Address from the Graduate – Sanja Kamalini Fernando

Each year, the Registrar’s office selects, for each day of convocation, an accomplished graduate to present an address to the graduates. On day two of graduation, the honour went to Sanja Kamalini Fernando of Calgary, Alberta. For those who could not attend, Sanja has kindly allowed the Voice to print her speech in its entirety. Watch next week for another graduate address. You can also watch Sanja’s speech via online video through the link on this page:

Mr. Chairman, Mr. President, Distinguished guests, Members of the Platform party, Graduates. Ladies and gentlemen,

It is a great honour to stand with you today as a fellow graduate of Athabasca University and to look to the future together. It is a privilege to represent the class of 2006. I’m humbled as I realize the magnitude of this privilege.

First let me say to each of you, “congratulations!” Words seem inadequate to express the determination and sacrifice that has enabled this achievement. We have made brave decisions, worked hard and persevered to the end. Now we can finally say, “We made it!”

I’m sure all of us have significant people who have been part of this journey. Speaking for myself, I know I would not be here if it were not for the understanding and support of my husband and two daughters. This graduation, no doubt, is a fruit of our work. But, it is as much a testament to the friends and family members who have encouraged and supported us through this time.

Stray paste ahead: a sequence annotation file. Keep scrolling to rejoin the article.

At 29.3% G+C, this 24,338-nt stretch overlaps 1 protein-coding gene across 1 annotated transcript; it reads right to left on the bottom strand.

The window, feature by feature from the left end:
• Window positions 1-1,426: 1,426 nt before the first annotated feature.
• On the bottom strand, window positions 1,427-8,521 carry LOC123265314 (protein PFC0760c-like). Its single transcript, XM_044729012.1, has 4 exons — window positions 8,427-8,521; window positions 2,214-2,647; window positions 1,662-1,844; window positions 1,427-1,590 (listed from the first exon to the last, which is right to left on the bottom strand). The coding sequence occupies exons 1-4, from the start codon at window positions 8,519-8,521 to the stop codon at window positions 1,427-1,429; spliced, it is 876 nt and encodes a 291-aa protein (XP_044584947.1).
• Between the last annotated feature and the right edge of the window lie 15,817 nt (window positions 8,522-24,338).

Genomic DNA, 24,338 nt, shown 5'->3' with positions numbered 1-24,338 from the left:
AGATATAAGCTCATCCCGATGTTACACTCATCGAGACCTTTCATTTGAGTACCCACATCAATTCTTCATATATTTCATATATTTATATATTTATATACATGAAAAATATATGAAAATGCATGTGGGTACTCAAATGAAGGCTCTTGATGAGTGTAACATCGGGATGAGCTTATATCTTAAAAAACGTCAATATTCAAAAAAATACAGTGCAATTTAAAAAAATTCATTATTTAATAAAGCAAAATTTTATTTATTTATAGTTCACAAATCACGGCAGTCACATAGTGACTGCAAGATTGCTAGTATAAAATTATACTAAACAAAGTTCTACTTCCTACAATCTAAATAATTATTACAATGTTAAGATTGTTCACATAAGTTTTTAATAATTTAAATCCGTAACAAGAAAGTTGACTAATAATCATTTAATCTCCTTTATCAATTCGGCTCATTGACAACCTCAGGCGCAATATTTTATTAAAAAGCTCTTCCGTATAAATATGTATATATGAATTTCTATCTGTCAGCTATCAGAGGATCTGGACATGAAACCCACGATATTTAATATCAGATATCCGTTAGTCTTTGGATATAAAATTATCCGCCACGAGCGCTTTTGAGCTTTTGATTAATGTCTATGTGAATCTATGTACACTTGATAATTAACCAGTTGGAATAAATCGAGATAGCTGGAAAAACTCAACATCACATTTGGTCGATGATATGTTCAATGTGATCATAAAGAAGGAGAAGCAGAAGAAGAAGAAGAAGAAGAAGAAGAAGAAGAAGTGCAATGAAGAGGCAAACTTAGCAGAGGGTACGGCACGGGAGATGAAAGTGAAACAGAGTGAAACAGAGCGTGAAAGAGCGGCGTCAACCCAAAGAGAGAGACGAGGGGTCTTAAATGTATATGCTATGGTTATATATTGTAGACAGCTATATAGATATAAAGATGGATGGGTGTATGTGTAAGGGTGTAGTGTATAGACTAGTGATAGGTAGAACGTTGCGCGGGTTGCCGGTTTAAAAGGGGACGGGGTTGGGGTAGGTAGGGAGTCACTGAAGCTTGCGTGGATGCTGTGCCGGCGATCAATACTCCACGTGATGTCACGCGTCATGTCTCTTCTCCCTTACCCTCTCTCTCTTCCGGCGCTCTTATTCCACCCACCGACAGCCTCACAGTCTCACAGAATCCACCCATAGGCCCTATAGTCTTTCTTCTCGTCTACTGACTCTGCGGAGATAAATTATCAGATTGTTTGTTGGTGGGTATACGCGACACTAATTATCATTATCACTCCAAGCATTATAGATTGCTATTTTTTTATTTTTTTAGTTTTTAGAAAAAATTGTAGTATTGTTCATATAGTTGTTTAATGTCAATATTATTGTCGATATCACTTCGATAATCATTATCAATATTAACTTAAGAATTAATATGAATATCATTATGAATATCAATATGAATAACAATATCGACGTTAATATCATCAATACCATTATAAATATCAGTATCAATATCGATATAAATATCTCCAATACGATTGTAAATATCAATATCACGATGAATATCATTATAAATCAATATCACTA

Be they parents, children, spouses or friends, these individuals put up with our insecurities, our irrationalities, and our anxieties. They believed in us when we began to doubt ourselves, and for these things they deserve our lasting gratitude. Let’s give them a round of applause.

We are a diverse group here. Some of us started our programs straight from high school. But many of us have entered our AU program at a later stage, as mature students, where we have had to deal with a whole different set of challenges. The mission statement of AU highlights its dedication to the removal of barriers that restrict access to University-level studies for adult learners. They promise to facilitate those who otherwise would have succumbed to the arbitrary road blocks present in the conventional education system. This is exactly what AU did for me. Being a mature student myself it has allowed me to pursue a degree without giving up the other important roles in my life.

It allowed me to be a student as well as a mother. It empowered me to change careers. And most of all, it enabled me to realize my dream.

My dream from a very early age was to be a nurse. And that is exactly what it was for a very long time – just a dream. Ministering to those in pain seemed the natural thing to do and it always gave me great pleasure. While growing up in Sri Lanka my parents recognized this trait in me. They encouraged me and my sister to run a rudimentary wound clinic from our home for the poor. I still remember the line ups out side our gate every evening and the gratitude that shone in the faces of these people. This was as close as I ever got to being a nurse.